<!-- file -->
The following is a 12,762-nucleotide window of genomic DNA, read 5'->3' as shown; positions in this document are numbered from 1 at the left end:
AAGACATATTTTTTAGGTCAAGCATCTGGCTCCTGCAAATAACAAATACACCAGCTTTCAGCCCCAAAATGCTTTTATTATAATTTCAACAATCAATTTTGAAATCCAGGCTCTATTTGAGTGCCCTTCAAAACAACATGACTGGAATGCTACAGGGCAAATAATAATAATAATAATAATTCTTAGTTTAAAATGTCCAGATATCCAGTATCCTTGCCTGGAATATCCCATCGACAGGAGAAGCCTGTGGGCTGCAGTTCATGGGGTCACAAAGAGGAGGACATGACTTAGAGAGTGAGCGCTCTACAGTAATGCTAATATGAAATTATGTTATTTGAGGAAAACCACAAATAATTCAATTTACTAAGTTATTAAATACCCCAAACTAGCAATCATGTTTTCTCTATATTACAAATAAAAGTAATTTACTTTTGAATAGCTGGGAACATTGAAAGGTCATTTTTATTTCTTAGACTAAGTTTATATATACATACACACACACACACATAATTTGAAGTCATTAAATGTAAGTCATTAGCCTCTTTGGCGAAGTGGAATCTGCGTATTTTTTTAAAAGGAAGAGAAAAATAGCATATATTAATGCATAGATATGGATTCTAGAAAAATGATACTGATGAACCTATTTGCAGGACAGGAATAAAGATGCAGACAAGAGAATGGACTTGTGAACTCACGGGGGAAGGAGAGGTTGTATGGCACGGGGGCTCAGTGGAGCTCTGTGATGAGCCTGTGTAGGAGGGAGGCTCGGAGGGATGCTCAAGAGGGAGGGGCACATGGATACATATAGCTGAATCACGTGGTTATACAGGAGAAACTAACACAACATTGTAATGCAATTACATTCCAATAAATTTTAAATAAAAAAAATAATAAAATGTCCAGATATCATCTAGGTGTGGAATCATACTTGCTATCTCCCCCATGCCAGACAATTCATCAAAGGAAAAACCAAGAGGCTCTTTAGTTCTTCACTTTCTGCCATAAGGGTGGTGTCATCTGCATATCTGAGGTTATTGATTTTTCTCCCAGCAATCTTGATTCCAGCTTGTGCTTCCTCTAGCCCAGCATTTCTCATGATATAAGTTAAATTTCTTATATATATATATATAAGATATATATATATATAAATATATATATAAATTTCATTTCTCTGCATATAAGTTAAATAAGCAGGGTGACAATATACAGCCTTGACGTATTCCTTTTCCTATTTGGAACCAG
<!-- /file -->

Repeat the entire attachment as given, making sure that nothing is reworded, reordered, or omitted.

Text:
The following is a 12,762-nucleotide window of genomic DNA, read 5'->3' as shown; positions in this document are numbered from 1 at the left end:
AAGACATATTTTTTAGGTCAAGCATCTGGCTCCTGCAAATAACAAATACACCAGCTTTCAGCCCCAAAATGCTTTTATTATAATTTCAACAATCAATTTTGAAATCCAGGCTCTATTTGAGTGCCCTTCAAAACAACATGACTGGAATGCTACAGGGCAAATAATAATAATAATAATAATTCTTAGTTTAAAATGTCCAGATATCCAGTATCCTTGCCTGGAATATCCCATCGACAGGAGAAGCCTGTGGGCTGCAGTTCATGGGGTCACAAAGAGGAGGACATGACTTAGAGAGTGAGCGCTCTACAGTAATGCTAATATGAAATTATGTTATTTGAGGAAAACCACAAATAATTCAATTTACTAAGTTATTAAATACCCCAAACTAGCAATCATGTTTTCTCTATATTACAAATAAAAGTAATTTACTTTTGAATAGCTGGGAACATTGAAAGGTCATTTTTATTTCTTAGACTAAGTTTATATATACATACACACACACACACATAATTTGAAGTCATTAAATGTAAGTCATTAGCCTCTTTGGCGAAGTGGAATCTGCGTATTTTTTTAAAAGGAAGAGAAAAATAGCATATATTAATGCATAGATATGGATTCTAGAAAAATGATACTGATGAACCTATTTGCAGGACAGGAATAAAGATGCAGACAAGAGAATGGACTTGTGAACTCACGGGGGAAGGAGAGGTTGTATGGCACGGGGGCTCAGTGGAGCTCTGTGATGAGCCTGTGTAGGAGGGAGGCTCGGAGGGATGCTCAAGAGGGAGGGGCACATGGATACATATAGCTGAATCACGTGGTTATACAGGAGAAACTAACACAACATTGTAATGCAATTACATTCCAATAAATTTTAAATAAAAAAAATAATAAAATGTCCAGATATCATCTAGGTGTGGAATCATACTTGCTATCTCCCCCATGCCAGACAATTCATCAAAGGAAAAACCAAGAGGCTCTTTAGTTCTTCACTTTCTGCCATAAGGGTGGTGTCATCTGCATATCTGAGGTTATTGATTTTTCTCCCAGCAATCTTGATTCCAGCTTGTGCTTCCTCTAGCCCAGCATTTCTCATGATATAAGTTAAATTTCTTATATATATATATATAAGATATATATATATATAAATATATATATAAATTTCATTTCTCTGCATATAAGTTAAATAAGCAGGGTGACAATATACAGCCTTGACGTATTCCTTTTCCTATTTGGAACCAG